Abstract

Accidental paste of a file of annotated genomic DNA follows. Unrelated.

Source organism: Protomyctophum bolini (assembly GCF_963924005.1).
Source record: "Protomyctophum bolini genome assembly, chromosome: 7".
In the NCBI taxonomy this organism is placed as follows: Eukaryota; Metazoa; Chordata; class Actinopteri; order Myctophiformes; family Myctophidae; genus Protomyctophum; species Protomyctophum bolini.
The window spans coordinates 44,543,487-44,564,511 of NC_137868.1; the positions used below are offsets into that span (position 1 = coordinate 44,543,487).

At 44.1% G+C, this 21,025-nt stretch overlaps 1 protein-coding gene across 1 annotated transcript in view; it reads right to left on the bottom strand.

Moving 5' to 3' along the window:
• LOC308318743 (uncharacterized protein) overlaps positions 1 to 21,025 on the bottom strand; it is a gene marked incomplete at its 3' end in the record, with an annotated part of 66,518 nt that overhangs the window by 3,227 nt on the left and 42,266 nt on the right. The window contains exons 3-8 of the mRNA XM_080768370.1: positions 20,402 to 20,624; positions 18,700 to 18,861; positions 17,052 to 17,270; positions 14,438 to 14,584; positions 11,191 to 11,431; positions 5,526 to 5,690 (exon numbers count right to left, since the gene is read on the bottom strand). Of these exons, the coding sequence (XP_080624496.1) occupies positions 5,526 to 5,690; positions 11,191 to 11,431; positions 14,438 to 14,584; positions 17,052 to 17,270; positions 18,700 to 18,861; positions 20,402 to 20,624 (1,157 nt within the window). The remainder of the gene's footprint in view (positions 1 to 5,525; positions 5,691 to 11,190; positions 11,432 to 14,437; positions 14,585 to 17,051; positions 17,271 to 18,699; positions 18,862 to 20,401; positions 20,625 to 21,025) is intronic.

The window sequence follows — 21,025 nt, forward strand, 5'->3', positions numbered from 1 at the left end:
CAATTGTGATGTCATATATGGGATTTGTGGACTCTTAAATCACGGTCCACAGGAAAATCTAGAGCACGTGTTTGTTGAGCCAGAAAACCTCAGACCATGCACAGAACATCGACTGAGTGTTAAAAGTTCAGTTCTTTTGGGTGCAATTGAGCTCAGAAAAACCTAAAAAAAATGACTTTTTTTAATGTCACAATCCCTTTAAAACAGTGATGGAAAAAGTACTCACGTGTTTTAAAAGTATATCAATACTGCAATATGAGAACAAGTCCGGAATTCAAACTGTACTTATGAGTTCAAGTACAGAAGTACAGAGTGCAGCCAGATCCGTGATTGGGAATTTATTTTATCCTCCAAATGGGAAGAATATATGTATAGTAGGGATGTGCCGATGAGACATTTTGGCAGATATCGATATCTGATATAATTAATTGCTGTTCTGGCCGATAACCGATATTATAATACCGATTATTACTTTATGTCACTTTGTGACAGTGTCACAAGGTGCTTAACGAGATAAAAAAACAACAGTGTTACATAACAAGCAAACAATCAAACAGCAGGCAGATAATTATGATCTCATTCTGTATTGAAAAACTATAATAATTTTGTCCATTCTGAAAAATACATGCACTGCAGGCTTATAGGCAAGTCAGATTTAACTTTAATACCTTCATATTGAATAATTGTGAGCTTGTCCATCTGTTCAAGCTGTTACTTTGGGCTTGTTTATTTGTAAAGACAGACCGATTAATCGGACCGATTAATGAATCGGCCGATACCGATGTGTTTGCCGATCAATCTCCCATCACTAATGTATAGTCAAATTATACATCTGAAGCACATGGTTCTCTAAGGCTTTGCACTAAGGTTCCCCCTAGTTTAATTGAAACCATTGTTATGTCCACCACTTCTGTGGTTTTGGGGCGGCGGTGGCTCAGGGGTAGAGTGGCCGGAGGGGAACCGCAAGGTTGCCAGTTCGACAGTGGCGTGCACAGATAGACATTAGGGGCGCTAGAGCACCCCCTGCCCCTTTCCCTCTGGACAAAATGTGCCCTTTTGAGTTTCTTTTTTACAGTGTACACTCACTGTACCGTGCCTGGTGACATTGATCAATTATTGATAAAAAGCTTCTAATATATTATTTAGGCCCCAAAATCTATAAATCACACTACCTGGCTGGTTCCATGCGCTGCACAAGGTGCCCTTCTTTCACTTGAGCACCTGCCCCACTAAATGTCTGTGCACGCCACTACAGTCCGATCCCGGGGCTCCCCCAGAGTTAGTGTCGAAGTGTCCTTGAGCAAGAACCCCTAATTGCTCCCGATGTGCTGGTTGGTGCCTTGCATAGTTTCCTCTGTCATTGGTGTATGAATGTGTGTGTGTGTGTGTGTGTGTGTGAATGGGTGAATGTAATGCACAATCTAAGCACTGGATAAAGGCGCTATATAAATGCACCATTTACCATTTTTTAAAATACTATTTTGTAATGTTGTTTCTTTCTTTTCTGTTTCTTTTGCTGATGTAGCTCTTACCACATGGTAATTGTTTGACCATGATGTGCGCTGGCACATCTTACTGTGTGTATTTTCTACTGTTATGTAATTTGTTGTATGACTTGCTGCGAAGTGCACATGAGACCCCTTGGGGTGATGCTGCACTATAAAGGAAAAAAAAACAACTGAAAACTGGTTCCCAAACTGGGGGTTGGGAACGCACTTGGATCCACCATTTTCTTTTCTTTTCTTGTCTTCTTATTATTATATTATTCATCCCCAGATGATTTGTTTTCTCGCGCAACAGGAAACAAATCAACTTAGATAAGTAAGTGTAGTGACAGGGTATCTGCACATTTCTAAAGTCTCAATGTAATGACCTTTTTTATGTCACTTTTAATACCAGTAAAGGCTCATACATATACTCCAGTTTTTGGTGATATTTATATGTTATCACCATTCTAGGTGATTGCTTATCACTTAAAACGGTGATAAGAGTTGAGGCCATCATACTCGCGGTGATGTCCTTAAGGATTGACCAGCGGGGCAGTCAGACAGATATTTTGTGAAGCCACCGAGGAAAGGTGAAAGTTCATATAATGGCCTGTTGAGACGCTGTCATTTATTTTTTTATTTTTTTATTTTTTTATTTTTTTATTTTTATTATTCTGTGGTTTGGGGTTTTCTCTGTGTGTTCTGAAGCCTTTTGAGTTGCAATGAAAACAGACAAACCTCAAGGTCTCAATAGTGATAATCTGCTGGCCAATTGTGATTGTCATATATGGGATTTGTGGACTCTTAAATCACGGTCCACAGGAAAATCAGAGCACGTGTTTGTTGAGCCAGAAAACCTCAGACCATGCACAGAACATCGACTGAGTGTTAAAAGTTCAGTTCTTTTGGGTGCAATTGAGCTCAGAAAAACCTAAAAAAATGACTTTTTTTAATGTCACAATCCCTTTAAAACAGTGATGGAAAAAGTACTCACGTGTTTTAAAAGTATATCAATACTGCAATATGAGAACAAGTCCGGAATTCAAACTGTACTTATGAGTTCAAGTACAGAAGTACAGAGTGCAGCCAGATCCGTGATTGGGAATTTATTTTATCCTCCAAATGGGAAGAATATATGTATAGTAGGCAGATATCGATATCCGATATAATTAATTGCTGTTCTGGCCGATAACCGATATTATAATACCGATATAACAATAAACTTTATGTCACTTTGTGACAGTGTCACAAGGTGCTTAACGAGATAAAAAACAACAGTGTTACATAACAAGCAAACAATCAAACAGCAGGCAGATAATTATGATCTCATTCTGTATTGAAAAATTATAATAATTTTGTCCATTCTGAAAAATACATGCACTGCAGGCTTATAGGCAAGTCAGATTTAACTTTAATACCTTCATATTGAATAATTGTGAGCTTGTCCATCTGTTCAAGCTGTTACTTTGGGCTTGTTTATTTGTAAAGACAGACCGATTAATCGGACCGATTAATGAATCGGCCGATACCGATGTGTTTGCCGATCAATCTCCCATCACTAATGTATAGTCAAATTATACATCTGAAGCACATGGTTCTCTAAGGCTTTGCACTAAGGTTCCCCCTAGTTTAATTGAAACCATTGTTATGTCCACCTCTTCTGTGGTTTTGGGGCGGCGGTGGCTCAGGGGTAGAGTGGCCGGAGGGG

Press-hardened steel (PHS) with extremely high strength has wide applications in vehicle body manufacturing as an innovative lightweight material. However, the poor weldability of PHS results in low weld toughness and a high risk of interfacial fracture, posing significant challenges to the resistance spot welding (RSW) process. Magnetically assisted RSW (MA-RSW) process, which introduces an external magnetic field in the welding process to perform electromagnetic stirring, has been shown to effectively improve the weld toughness for high-strength steel, although it may increase the risk of expulsion. To further improve the weldability of PHS, this study proposes a new process called stepped-current pulses magnetically assisted resistance spot welding (SPMA-RSW), which combines the MA-RSW with the stepped-current pulses (SP) method to enlarge the weld lobe. The study systematically investigates nugget appearance, microstructure, microhardness, and mechanical properties by comparing traditional RSW, MA-RSW and SPMA-RSW. The result showed that the SPMA-RSW process would significantly increase the nugget size, inhibit the shrinkage voids, refine the grain size and harden the nugget region of PHS welds, resulting in increased lap-shear strength and a transition from a brittle interfacial (IF) mode to a ductile button pullout fracture (BPF) mode at the same heat input. Specifically, the peak load and energy absorption were increased by 32.3% and 84.2%, respectively. This work can help improve the weld quality and thermal efficiency of the RSW process for PHS.

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